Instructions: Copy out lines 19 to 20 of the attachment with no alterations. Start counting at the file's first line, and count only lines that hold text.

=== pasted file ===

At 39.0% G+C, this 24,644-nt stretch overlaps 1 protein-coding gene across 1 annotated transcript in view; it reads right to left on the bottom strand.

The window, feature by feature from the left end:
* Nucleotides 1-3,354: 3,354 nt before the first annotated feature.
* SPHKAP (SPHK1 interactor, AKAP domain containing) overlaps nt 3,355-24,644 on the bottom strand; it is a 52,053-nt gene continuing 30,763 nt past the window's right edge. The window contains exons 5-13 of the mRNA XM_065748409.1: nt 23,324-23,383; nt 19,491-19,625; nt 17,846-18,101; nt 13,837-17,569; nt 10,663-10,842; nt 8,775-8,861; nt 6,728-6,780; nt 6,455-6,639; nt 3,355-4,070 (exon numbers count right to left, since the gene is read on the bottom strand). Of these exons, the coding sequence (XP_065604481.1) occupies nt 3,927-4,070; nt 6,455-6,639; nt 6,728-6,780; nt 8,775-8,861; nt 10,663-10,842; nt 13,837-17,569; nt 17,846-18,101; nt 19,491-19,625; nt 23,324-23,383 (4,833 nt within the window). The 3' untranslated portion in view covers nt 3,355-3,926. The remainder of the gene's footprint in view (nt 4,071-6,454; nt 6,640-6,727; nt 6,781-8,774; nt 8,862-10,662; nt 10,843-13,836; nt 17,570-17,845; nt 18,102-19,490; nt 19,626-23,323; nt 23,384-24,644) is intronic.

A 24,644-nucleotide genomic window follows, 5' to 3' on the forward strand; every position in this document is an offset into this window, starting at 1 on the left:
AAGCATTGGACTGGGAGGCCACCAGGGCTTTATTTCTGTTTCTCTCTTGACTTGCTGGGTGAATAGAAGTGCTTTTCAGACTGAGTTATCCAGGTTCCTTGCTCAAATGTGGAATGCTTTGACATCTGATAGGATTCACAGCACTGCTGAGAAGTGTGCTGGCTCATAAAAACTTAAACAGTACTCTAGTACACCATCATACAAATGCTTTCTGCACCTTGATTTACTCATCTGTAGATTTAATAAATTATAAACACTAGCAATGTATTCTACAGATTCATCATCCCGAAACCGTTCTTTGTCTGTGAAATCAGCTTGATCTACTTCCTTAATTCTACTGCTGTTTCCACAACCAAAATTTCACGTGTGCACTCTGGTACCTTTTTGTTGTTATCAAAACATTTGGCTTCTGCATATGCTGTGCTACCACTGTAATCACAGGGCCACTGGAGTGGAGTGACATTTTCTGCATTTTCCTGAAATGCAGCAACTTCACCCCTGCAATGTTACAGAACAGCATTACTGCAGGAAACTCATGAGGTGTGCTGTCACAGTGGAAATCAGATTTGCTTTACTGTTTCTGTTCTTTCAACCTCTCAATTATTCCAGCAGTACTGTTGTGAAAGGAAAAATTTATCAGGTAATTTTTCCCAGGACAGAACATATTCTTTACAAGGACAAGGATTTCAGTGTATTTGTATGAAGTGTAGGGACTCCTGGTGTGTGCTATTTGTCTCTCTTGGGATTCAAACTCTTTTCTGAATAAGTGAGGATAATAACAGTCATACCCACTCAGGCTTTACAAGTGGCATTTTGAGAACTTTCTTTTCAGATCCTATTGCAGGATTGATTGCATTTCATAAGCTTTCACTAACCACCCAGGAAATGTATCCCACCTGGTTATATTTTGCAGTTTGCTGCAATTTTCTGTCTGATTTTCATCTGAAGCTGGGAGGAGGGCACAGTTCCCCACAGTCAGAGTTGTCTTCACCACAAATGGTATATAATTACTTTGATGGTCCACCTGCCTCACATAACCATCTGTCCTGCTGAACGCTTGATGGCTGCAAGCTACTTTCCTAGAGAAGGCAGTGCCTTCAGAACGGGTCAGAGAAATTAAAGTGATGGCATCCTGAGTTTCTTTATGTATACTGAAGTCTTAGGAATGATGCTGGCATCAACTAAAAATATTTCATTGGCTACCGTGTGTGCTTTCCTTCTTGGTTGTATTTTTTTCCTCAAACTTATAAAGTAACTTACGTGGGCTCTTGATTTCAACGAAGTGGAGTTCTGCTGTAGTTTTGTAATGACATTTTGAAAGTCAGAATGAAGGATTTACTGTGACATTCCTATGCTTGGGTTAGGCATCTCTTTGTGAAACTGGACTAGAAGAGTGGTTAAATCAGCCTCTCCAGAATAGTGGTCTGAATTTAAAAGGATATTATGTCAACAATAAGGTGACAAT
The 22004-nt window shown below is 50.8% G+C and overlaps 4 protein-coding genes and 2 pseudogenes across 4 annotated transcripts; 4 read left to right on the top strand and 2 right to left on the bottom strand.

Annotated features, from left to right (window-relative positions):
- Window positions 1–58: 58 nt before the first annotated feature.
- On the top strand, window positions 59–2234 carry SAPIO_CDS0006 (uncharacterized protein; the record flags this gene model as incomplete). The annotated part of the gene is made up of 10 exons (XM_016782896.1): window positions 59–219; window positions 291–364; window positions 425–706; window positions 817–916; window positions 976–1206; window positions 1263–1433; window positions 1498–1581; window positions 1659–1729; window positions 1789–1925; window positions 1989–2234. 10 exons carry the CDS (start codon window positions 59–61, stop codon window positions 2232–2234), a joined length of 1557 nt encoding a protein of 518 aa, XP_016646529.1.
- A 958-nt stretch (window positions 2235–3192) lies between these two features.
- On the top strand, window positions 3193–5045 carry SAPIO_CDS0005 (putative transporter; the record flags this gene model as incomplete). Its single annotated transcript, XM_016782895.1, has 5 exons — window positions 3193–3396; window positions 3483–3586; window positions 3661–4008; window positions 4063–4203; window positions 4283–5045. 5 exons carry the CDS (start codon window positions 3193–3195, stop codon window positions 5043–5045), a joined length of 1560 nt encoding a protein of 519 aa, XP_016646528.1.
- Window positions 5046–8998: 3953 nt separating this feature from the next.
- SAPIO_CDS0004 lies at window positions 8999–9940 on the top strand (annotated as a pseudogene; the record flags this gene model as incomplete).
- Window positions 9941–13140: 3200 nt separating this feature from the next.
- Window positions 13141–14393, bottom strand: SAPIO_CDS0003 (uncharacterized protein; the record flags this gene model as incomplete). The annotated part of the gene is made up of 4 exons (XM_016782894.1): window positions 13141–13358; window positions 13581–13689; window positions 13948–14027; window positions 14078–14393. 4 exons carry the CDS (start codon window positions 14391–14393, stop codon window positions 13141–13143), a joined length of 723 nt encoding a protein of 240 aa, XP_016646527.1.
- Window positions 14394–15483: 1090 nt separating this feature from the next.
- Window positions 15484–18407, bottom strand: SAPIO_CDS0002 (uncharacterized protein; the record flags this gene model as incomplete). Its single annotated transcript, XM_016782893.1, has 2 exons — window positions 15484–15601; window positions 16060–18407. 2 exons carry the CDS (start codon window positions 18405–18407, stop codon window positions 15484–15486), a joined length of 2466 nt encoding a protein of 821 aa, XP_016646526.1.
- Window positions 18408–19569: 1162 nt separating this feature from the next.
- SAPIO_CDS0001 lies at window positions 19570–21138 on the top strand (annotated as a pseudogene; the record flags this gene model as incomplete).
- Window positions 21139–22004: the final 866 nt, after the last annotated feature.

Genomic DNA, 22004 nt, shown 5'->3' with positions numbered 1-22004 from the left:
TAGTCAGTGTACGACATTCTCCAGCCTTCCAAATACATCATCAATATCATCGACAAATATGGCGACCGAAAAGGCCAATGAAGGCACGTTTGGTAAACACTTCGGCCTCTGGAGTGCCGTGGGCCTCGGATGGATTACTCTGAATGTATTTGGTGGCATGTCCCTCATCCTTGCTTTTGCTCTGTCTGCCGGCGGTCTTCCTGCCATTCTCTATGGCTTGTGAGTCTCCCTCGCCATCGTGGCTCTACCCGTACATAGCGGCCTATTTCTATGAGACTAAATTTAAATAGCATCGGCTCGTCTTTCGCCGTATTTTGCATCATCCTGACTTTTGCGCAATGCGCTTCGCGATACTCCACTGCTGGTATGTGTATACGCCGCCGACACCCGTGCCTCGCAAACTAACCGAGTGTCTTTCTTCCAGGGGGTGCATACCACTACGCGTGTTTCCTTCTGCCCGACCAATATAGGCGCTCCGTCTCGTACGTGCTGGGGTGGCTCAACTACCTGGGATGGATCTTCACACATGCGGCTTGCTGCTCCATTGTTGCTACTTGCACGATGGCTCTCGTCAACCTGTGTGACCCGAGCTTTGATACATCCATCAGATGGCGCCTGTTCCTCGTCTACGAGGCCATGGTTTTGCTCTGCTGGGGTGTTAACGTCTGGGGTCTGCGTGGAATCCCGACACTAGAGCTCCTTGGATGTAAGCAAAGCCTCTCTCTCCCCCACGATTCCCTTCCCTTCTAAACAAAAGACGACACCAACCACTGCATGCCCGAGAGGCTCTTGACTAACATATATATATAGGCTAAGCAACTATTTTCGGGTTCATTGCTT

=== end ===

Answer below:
- Window positions 18408–19569: 1162 nt separating this feature from the next.
- SAPIO_CDS0001 lies at window positions 19570–21138 on the top strand (annotated as a pseudogene; the record flags this gene model as incomplete).